ALLERGY, RESPIRATORY
Combating Myths About Seasonal Allergies
Childhood Food Allergies on the Rise
Folic Acid Might Offer Allergy Relief
ALTERNATIVE MEDICINE
Uncover Why Turmeric Helps You Heal
Many Cancer Patients Turn to Complementary Medicine
No Verdict Yet on Grape Seed Extract vs. Breast Cancer
ANIMAL CARE
Beware of Dog Bites
Animals Respond to Acupuncture's Healing Touch
Safe Toys for Dogs
BONES & JOINTS
More Faces Being Spared in Motor Vehicle Accidents
A Little Drink May Be Good for Your Bones
Too Few Screened for Abdominal Aneurysm, Study Says
CANCER
Want to Stop Cancer? You Can, Experts Say
Broccoli May Help Battle Breast Cancer
Many Ignore Symptoms of Bladder Trouble
CAREGIVING
Many Alzheimer's Caregivers Admit to Abusive Behavior
Memory Loss Help from Brain Supplement Prevagen
MRSA Infections Spreading to Kids in Community
CIRCULATORY SYSTEM
Salt Boosts Blood Pressure in High-Risk Patients
Smog Tougher on the Obese
Secondhand Smoke Quickly Affects Blood Vessels
COSMETIC
Health Tip: After Liposuction
Study Evaluates Laser Therapies for Hair Removal
Science May Banish Bad Hair Days
DENTAL, ORAL
Good Oral Hygiene May Protect Against Heart Infections
Dental Implants Need More Work Than Root Canals
Hormones May Be to Blame for Women's Cavity Rates
DIABETES
Study Shows Turmeric May Prevent Type 2 Diabetes
Whole Grains Take a Bite Out of Type 2 Diabetes Risk
Vitamin K Slows Insulin Resistance in Older Men
DIET, NUTRITION
Fruit Even Healthier Than Thought: Study Shows
Natural Oils Help Lower Body Fat For Some
More Educated Choose Healthier Foods, But Pay More
DISABILITIES
Could Your Cell Phone Help Shield You From Alzheimer's?
Review Finds Marijuana May Help MS Patients
ENVIRONMENTAL HEALTH
Heavy Traffic Can Be Heartbreaking
Is It Safe to Go in the Gulf Coast's Water?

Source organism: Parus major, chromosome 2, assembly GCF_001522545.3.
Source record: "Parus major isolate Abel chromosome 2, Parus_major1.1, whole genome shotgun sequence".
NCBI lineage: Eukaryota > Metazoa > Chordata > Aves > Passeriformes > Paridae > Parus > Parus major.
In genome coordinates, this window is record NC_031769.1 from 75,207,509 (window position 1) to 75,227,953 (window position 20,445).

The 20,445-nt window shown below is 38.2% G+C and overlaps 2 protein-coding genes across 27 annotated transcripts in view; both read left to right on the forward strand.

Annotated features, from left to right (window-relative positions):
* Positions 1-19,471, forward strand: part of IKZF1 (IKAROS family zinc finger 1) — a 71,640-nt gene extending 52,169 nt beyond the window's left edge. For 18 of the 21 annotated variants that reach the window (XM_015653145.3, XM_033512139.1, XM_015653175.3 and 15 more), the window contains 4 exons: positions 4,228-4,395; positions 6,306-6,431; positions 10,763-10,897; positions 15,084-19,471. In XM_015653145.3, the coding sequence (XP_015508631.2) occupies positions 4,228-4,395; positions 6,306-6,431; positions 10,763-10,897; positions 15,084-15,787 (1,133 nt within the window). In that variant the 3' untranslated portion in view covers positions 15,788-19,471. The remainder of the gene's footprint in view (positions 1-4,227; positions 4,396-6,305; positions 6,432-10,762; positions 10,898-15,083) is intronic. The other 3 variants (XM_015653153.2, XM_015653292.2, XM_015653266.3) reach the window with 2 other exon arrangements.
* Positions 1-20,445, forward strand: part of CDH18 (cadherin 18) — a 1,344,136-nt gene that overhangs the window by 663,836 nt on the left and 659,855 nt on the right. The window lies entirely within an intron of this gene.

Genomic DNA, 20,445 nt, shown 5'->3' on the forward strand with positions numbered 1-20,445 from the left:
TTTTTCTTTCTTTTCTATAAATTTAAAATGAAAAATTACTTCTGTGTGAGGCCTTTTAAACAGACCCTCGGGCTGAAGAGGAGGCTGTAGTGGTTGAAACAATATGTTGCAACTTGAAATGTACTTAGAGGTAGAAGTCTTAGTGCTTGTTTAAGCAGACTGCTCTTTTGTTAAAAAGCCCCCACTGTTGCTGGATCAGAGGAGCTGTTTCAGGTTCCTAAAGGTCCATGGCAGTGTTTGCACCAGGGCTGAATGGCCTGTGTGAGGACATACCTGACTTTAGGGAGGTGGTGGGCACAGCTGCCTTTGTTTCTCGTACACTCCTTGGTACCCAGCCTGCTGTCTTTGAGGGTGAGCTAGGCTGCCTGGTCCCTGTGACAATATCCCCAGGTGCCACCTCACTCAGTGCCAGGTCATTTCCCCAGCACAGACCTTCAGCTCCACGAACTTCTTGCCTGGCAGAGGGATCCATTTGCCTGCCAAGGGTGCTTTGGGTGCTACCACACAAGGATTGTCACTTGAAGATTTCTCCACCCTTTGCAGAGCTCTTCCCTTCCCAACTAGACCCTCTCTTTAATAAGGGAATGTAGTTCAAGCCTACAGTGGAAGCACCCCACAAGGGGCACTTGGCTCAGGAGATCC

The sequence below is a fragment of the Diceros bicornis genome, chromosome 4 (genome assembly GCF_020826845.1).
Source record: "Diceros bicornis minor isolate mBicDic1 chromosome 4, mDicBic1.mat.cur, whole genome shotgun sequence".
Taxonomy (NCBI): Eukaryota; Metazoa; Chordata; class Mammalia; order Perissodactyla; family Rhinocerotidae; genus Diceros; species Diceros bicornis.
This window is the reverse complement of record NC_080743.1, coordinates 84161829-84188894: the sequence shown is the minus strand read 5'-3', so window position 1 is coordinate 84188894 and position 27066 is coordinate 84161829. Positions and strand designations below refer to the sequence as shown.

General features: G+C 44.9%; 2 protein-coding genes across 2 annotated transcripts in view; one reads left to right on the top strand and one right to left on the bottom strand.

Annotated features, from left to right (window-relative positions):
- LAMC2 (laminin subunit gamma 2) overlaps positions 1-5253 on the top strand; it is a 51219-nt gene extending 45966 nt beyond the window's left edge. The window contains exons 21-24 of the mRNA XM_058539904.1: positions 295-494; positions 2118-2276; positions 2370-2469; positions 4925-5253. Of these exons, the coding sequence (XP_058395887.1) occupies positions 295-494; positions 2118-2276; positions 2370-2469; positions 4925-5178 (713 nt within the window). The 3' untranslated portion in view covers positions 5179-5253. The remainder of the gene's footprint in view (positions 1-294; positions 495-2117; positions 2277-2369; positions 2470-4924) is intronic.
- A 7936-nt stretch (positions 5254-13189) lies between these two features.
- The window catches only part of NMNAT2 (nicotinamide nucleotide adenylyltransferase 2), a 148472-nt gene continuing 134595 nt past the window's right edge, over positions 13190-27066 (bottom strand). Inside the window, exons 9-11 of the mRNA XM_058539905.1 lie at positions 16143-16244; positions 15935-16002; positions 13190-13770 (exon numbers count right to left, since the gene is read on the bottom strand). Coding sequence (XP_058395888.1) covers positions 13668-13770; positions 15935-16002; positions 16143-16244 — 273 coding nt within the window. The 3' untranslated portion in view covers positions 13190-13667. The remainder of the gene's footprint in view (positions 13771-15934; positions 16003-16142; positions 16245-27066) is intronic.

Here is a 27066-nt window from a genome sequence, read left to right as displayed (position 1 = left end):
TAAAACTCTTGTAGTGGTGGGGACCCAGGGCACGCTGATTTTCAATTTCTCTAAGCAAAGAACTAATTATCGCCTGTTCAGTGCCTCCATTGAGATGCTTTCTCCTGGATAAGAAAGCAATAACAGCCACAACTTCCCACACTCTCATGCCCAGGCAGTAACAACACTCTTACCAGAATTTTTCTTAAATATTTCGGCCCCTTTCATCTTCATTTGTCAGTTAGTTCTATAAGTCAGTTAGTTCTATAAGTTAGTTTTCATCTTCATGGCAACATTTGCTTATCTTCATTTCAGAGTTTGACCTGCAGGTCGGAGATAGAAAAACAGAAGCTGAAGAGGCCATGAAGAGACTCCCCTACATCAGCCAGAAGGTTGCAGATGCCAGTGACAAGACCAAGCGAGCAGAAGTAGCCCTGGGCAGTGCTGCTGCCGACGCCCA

Prenatal Exposure to Traffic Pollution May Lead to Asthma
EYE CARE, VISION
Music Can Help Restore Stroke Patients' Sight
Guard Kids' Eyes Against Long-Term Sun Damage
When Gauging Age, the Eyes Have It
FITNESS
Run for Your Life
Marathoners Go the Distance on Heart Health
Mom and Baby Alike May Benefit From Exercise
GASTROINTESTINAL PROBLEMS
Soothing Imagery May Help Rid Some Kids of Stomach Pain
Traditional Nonsurgical GERD Treatments Not Impressive
New Guidelines Issued for Management of IBS
GENERAL HEALTH
Dry Weather Boosts Odds of Flu Outbreaks
Time to Remind Teens About Sun Protection
Most Fast-Food French Fries Cooked in Unhealthiest Oil
HEAD & NECK
Ski Helmets Encouraged for All
Many Children Will Outgrow Headaches
Zen May Thicken Brain, Thwart Pain
HEALTH & TECHNOLOGY
Study Suggests Link Between Cell Phones and Brain Tumors
'Cell Phone Elbow' -- A New Ill for the Wired Age
Save Your Aging Brain, Try Surfing The Web
HEARING
Noise Hurts Men's Hearing More, Study Shows
Summer Sounds Can Lead to Hearing Loss
HEART & CARDIOVASCULAR
Laughter Can Boost Heart Health
Omega-3, Some Omega-6 Fatty Acids Boost Cardiovascular Health
Obese People Seem to Do Better With Heart Disease
INFECTIOUS DISEASE
More Medicinal Uses for Pomegranate
Older Adults May Have Some Immunity to Swine Flu
Swine Flu Now Reported in All 50 States
INFERTILITY
Obesity May Affect Fertility in Young Womene
KID'S HEALTH
Coconut Oil May Help Fight Childhood Pneumonia
St. John's Wort Doesn't Work for ADHD
Older People at Greater Risk of Swine Flu Death
MEN'S HEALTH
Whole Grains, Bran May Fight Hypertension in Men
Vigorous Exercise Cuts Stroke Risk for Men, Not Women
Varicose Veins May Mask Larger Problem
MENTAL HEALTH
How to Attack Holiday Stress Head-On
A Little Alcohol May Stave Off Alzheimer's
Consciousness Helps the Mind and Body Work Together
PAIN
Alleviating Rheumatoid Arthritis
Tai Chi May Help Ease Fibromyalgia
Are We Exercising Pain Away? Not So Much.
PHYSICAL THERAPY
PREGNANCY
Music of Mozart Soothes the Preemie Baby
Alternative Treatments May Boost IVF Success
Pregnant Women Exposed To Certain Pollutants Could Lower Childs IQ
SENIORS
Daily dose of beet juice promotes brain health in older adults
Rapid Weight Loss in Seniors Signals Higher Dementia Risk
Life Expectancy in U.S. Hits New High
SEXUAL HEALTH
SLEEP DISORDERS
Sleeping Could Help Women Lose The Baby Fat
Better Sleep, Grades Seem to Go Up
Meditation May Help Put Primary Insomnia to Bed
WOMEN'S HEALTH
Flame-Retardant Chemical Linked to Conception Problems